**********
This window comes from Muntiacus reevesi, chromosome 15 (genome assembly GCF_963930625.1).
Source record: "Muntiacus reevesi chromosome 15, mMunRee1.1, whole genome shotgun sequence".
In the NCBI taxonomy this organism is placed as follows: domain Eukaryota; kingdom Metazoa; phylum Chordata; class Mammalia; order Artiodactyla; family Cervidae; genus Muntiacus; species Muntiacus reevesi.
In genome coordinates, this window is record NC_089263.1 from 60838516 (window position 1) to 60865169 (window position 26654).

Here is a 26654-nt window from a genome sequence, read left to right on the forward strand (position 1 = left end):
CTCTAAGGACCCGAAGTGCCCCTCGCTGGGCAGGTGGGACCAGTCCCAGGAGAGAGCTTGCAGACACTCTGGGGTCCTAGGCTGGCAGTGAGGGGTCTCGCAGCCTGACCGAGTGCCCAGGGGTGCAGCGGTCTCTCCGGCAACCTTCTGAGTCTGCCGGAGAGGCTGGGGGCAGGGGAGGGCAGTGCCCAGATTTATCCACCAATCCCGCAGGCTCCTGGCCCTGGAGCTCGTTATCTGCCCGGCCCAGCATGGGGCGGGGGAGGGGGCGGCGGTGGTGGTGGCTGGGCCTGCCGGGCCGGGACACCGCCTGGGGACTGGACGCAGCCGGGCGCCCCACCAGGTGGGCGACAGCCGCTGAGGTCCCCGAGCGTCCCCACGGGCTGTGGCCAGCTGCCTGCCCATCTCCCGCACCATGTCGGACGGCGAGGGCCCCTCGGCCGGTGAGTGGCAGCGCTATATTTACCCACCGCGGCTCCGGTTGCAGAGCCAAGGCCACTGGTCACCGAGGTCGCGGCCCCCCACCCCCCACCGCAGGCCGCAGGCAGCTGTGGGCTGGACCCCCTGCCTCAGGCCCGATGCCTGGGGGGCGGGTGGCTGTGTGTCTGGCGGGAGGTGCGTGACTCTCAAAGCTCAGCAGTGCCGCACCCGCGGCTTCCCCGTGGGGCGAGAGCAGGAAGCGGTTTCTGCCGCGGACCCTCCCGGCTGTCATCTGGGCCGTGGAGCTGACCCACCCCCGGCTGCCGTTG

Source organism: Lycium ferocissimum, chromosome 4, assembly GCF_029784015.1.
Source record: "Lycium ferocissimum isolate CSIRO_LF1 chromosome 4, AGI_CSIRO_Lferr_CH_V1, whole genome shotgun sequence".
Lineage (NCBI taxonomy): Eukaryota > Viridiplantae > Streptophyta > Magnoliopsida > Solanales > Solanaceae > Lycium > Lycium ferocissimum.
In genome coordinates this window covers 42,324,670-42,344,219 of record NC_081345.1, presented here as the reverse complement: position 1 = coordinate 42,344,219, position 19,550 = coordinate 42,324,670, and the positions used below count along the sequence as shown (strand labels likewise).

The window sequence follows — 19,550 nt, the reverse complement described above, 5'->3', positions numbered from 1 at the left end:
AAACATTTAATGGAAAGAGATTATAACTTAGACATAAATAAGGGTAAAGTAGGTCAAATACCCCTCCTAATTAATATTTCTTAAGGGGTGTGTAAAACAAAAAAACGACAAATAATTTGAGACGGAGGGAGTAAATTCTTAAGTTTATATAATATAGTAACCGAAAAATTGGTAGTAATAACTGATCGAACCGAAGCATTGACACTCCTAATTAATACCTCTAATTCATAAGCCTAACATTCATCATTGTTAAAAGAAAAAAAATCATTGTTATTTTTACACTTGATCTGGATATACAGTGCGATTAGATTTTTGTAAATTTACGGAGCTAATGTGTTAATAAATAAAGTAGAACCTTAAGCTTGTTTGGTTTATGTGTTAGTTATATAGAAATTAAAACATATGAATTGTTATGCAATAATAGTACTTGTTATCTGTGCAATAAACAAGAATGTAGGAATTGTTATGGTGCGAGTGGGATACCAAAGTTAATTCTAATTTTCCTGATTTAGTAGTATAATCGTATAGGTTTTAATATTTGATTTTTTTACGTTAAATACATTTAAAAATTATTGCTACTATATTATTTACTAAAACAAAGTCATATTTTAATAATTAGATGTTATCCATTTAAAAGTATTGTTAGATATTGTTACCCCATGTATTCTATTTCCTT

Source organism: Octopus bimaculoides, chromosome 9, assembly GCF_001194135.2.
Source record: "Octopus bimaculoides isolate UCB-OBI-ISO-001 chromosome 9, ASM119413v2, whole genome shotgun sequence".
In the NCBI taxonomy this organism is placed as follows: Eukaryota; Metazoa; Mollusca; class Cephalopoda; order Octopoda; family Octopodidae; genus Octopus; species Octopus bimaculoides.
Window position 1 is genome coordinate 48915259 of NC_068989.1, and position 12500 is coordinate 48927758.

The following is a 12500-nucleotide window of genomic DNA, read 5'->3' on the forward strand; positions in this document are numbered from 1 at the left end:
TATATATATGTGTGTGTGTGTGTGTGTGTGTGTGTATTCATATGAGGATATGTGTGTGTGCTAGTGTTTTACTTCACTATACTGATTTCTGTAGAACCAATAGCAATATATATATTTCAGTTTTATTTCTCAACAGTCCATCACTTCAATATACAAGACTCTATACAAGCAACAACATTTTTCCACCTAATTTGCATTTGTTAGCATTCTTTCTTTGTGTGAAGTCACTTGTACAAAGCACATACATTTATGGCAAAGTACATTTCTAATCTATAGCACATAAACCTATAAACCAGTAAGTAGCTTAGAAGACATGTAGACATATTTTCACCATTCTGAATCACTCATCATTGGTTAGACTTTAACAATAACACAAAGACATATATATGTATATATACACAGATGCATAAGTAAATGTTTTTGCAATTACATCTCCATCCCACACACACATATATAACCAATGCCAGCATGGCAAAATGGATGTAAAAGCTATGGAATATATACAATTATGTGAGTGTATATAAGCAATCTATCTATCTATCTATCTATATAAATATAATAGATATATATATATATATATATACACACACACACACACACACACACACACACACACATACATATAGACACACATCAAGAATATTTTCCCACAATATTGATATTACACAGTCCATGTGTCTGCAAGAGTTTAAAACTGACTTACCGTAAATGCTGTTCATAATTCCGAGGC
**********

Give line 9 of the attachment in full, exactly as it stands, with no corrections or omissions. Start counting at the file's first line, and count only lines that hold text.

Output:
Lineage (NCBI taxonomy): Eukaryota > Viridiplantae > Streptophyta > Magnoliopsida > Solanales > Solanaceae > Lycium > Lycium ferocissimum.